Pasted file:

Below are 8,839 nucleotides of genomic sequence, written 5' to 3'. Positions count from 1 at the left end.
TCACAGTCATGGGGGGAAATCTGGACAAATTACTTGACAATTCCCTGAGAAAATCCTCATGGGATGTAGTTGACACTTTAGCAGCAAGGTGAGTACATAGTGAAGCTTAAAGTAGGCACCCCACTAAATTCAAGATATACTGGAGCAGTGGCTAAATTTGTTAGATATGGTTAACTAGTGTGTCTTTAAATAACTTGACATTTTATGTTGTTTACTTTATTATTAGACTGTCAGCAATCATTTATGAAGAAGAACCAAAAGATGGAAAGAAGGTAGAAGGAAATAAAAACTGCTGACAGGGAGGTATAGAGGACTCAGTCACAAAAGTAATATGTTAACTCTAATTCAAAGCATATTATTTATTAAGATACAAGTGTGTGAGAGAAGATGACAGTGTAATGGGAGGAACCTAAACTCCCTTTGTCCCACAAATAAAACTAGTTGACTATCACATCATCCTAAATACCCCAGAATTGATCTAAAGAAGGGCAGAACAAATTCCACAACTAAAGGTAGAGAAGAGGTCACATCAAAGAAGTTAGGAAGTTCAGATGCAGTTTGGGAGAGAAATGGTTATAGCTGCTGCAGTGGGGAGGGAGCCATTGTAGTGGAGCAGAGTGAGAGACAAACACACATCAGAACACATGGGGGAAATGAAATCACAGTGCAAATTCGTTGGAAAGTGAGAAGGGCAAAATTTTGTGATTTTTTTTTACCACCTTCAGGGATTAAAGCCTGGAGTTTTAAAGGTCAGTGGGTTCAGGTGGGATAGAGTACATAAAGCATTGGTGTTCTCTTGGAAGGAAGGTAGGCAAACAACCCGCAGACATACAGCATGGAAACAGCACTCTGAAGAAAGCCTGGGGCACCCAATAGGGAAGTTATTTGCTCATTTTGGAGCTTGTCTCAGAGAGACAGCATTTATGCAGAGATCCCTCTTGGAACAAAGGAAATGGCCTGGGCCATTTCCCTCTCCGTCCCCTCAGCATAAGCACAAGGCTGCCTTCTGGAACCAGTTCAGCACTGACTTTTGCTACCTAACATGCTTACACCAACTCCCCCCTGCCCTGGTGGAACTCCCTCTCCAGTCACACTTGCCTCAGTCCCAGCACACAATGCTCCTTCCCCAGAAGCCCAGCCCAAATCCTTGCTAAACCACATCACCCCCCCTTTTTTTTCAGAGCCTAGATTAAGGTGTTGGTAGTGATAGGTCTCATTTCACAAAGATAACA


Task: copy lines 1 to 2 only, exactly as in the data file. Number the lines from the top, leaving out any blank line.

Below are 8,839 nucleotides of genomic sequence, written 5' to 3'. Positions count from 1 at the left end.
TCACAGTCATGGGGGGAAATCTGGACAAATTACTTGACAATTCCCTGAGAAAATCCTCATGGGATGTAGTTGACACTTTAGCAGCAAGGTGAGTACATAGTGAAGCTTAAAGTAGGCACCCCACTAAATTCAAGATATACTGGAGCAGTGGCTAAATTTGTTAGATATGGTTAACTAGTGTGTCTTTAAATAACTTGACATTTTATGTTGTTTACTTTATTATTAGACTGTCAGCAATCATTTATGAAGAAGAACCAAAAGATGGAAAGAAGGTAGAAGGAAATAAAAACTGCTGACAGGGAGGTATAGAGGACTCAGTCACAAAAGTAATATGTTAACTCTAATTCAAAGCATATTATTTATTAAGATACAAGTGTGTGAGAGAAGATGACAGTGTAATGGGAGGAACCTAAACTCCCTTTGTCCCACAAATAAAACTAGTTGACTATCACATCATCCTAAATACCCCAGAATTGATCTAAAGAAGGGCAGAACAAATTCCACAACTAAAGGTAGAGAAGAGGTCACATCAAAGAAGTTAGGAAGTTCAGATGCAGTTTGGGAGAGAAATGGTTATAGCTGCTGCAGTGGGGAGGGAGCCATTGTAGTGGAGCAGAGTGAGAGACAAACACACATCAGAACACATGGGGGAAATGAAATCACAGTGCAAATTCGTTGGAAAGTGAGAAGGGCAAAATTTTGTGATTTTTTTTTACCACCTTCAGGGATTAAAGCCTGGAGTTTTAAAGGTCAGTGGGTTCAGGTGGGATAGAGTACATAAAGCATTGGTGTTCTCTTGGAAGGAAGGTAGGCAAACAACCCGCAGACATACAGCATGGAAACAGCACTCTGAAGAAAGCCTGGGGCACCCAATAGGGAAGTTATTTGCTCATTTTGGAGCTTGTCTCAGAGAGACAGCATTTATGCAGAGATCCCTCTTGGAACAAAGGAAATGGCCTGGGCCATTTCCCTCTCCGTCCCCTCAGCATAAGCACAAGGCTGCCTTCTGGAACCAGTTCAGCACTGACTTTTGCTACCTAACATGCTTACACCAACTCCCCCCTGCCCTGGTGGAACTCCCTCTCCAGTCACACTTGCCTCAGTCCCAGCACACAATGCTCCTTCCCCAGAAGCCCAGCCCAAATCCTTGCTAAACCACATCACCCCCCCTTTTTTTTCAGAGCCTAGATTAAGGTGTTGGTAGTGATAGGTCTCATTTCACAAAGATAACA